Three myths that will all but guarantee failure:

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on your first storm, you will be assigned a patient and always-available trainer who will help you learn how to manage the chaos

There's no hand holding, sorry to say.

If you're EXTREMELY lucky, you'll deploy with an IA firm that has ample adjuster support - including help rooms and field trainers. But in a massive Katrina-like scenario, even those firms won't have enough resources available to hold your hand through this. You'll be on your own.

Get this right, however, and you'll earn more and set yourself up for future deployments - IA firms will be calling YOU.

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myth #2


all you have to do is just show up and you'll get it figured out.

After all, you've got a level 3 Xm8 certification, you went to an acclaimed adjuster school, and you have 21 adjuster licenses. How hard could it be?

It doesn't matter how much training you have - if you don't have a solid plan for closing claims in the first week, your chances for surviving your first cat deployment plummet.

The truth is, handling claims isn't rocket science.

But knowing how to prioritize and manage everything that is coming at you all day long - EVERY DAY - requires a solid, proven battle plan. Even experienced staff adjusters will wash out on their first IA cat deployments because they didn't understand the true meaning of CHAOS.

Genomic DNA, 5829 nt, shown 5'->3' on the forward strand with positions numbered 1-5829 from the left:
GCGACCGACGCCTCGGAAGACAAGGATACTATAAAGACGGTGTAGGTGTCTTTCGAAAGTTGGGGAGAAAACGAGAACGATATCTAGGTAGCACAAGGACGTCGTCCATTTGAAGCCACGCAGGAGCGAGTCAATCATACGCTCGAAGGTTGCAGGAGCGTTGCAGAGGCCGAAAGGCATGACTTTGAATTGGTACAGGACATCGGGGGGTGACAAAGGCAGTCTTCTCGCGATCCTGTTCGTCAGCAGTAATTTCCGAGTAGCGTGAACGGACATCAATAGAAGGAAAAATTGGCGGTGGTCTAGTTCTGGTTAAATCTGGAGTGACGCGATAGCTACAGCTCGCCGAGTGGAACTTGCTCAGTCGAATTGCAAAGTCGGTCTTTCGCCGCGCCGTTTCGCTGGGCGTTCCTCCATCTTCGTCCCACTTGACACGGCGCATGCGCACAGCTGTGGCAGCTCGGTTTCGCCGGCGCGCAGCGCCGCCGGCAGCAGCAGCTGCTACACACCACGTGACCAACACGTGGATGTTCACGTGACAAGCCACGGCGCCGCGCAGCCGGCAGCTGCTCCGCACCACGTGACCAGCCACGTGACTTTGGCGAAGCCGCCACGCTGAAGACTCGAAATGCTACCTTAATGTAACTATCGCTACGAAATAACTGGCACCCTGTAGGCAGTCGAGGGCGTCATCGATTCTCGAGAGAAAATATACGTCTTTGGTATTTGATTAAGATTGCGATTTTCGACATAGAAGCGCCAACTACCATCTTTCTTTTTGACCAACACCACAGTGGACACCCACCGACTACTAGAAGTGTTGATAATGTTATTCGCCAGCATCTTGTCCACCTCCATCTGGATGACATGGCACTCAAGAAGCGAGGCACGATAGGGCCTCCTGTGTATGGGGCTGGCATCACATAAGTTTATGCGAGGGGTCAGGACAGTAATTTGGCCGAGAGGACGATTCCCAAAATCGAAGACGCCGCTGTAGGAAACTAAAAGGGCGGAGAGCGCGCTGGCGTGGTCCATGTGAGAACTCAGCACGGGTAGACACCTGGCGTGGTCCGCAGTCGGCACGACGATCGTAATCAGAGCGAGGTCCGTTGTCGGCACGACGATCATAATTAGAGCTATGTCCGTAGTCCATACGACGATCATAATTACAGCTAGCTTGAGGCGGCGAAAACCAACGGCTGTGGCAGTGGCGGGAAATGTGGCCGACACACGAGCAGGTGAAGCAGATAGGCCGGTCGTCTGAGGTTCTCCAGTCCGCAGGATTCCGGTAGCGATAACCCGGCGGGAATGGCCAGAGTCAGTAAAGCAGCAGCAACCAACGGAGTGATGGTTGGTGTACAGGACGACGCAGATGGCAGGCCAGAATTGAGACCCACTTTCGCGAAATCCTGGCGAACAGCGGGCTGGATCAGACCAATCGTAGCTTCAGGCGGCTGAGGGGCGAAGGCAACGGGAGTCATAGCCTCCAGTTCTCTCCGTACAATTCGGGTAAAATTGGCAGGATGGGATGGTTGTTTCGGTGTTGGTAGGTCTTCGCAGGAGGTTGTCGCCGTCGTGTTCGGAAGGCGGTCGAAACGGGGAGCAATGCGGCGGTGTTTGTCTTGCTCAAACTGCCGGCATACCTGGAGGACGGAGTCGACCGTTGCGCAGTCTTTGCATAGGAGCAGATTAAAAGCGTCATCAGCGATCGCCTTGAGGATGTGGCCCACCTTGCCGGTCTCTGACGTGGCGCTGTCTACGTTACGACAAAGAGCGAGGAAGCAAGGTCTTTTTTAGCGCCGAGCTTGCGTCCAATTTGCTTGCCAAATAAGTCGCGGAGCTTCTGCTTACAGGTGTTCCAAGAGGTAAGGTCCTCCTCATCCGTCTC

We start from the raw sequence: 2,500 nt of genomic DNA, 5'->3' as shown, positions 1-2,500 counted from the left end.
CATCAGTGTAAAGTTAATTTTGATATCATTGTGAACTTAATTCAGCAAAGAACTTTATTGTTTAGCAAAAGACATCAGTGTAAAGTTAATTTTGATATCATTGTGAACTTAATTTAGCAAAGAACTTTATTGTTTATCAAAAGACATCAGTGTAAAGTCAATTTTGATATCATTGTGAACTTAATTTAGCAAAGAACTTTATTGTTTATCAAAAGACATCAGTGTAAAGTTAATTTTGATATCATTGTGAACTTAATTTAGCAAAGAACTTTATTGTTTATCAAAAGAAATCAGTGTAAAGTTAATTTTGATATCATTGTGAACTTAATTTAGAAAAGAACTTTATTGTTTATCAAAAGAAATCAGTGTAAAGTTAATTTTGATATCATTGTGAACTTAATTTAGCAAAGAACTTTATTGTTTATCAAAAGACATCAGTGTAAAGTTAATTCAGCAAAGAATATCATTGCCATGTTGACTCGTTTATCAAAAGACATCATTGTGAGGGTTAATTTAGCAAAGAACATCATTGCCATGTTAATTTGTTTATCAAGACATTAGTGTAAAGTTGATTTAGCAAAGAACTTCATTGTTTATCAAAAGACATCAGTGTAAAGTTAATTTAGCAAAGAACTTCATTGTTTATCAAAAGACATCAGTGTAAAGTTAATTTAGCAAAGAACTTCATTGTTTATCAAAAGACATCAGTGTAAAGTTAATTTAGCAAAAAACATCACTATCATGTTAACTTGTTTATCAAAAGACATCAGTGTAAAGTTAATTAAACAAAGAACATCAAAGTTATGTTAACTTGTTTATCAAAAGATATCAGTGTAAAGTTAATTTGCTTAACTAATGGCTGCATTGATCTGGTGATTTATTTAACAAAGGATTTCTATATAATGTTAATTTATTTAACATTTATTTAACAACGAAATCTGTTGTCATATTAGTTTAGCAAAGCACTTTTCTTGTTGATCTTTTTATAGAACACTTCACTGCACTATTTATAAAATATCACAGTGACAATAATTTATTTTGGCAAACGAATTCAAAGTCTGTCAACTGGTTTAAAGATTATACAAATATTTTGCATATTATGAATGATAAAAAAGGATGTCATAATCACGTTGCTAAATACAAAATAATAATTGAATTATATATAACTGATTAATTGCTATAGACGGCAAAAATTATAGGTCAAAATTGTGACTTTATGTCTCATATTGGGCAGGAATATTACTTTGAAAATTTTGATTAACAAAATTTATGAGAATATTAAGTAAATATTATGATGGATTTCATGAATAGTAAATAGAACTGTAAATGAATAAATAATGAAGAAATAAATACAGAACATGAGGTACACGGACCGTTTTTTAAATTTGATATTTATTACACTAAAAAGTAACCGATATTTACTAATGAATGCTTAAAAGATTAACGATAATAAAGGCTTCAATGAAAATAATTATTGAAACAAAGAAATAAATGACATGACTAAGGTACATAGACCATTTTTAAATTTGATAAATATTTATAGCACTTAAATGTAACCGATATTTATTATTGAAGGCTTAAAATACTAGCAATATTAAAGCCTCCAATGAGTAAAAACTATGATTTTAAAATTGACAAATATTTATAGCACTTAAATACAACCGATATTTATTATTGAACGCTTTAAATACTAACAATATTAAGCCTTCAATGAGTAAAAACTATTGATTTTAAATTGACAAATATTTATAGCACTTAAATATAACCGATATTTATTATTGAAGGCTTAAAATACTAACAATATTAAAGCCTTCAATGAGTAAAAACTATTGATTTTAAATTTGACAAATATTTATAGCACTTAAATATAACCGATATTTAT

Time to respect time management for what it is - a skill - and approach it accordingly.

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Myth #3


You’ll have plenty of time to get this right

No you won't!

The IA firm that deploys you won't care if you've never handled a claim before or if you're a 20 year veteran. The ONLY thing they care about is seeing closed claims rack up in their spreadsheets.

You MUST hit the ground running or you will either get overwhelmed and quit - or much worse for your long-term career - you'll get your files taken away from you and be asked to leave the storm. It happens on nearly every storm, large and small. With all carriers and IA firms.

And the number one reason?

The adjuster is too slow. He or she can't close claims fast enough to be of any value.

If you can learn how to be fast while closing a quality file, your manager will be calling you to ask how long you want to STAY on your first storm.